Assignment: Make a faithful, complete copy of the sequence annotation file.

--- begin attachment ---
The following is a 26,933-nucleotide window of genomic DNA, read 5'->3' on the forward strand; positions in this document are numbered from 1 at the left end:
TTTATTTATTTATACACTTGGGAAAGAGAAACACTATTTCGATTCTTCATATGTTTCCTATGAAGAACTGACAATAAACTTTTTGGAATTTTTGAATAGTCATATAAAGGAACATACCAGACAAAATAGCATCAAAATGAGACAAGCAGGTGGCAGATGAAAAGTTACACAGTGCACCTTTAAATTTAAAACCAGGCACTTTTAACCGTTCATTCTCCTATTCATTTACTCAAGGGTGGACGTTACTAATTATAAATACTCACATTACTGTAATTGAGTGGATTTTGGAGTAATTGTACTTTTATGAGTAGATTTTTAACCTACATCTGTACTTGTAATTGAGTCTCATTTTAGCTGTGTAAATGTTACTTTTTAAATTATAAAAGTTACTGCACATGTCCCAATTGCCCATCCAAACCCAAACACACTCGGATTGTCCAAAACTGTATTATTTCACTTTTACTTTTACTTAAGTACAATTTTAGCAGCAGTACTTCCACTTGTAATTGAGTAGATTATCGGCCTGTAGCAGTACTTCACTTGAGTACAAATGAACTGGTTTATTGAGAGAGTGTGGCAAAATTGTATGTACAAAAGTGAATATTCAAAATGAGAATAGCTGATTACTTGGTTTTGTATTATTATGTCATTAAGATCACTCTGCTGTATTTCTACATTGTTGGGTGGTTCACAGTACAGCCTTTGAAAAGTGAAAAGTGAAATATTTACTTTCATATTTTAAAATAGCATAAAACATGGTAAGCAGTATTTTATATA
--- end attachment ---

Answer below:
The following is a 26,933-nucleotide window of genomic DNA, read 5'->3' on the forward strand; positions in this document are numbered from 1 at the left end:
TTTATTTATTTATACACTTGGGAAAGAGAAACACTATTTCGATTCTTCATATGTTTCCTATGAAGAACTGACAATAAACTTTTTGGAATTTTTGAATAGTCATATAAAGGAACATACCAGACAAAATAGCATCAAAATGAGACAAGCAGGTGGCAGATGAAAAGTTACACAGTGCACCTTTAAATTTAAAACCAGGCACTTTTAACCGTTCATTCTCCTATTCATTTACTCAAGGGTGGACGTTACTAATTATAAATACTCACATTACTGTAATTGAGTGGATTTTGGAGTAATTGTACTTTTATGAGTAGATTTTTAACCTACATCTGTACTTGTAATTGAGTCTCATTTTAGCTGTGTAAATGTTACTTTTTAAATTATAAAAGTTACTGCACATGTCCCAATTGCCCATCCAAACCCAAACACACTCGGATTGTCCAAAACTGTATTATTTCACTTTTACTTTTACTTAAGTACAATTTTAGCAGCAGTACTTCCACTTGTAATTGAGTAGATTATCGGCCTGTAGCAGTACTTCACTTGAGTACAAATGAACTGGTTTATTGAGAGAGTGTGGCAAAATTGTATGTACAAAAGTGAATATTCAAAATGAGAATAGCTGATTACTTGGTTTTGTATTATTATGTCATTAAGATCACTCTGCTGTATTTCTACATTGTTGGGTGGTTCACAGTACAGCCTTTGAAAAGTGAAAAGTGAAATATTTACTTTCATATTTTAAAATAGCATAAAACATGGTAAGCAGTATTTTATATA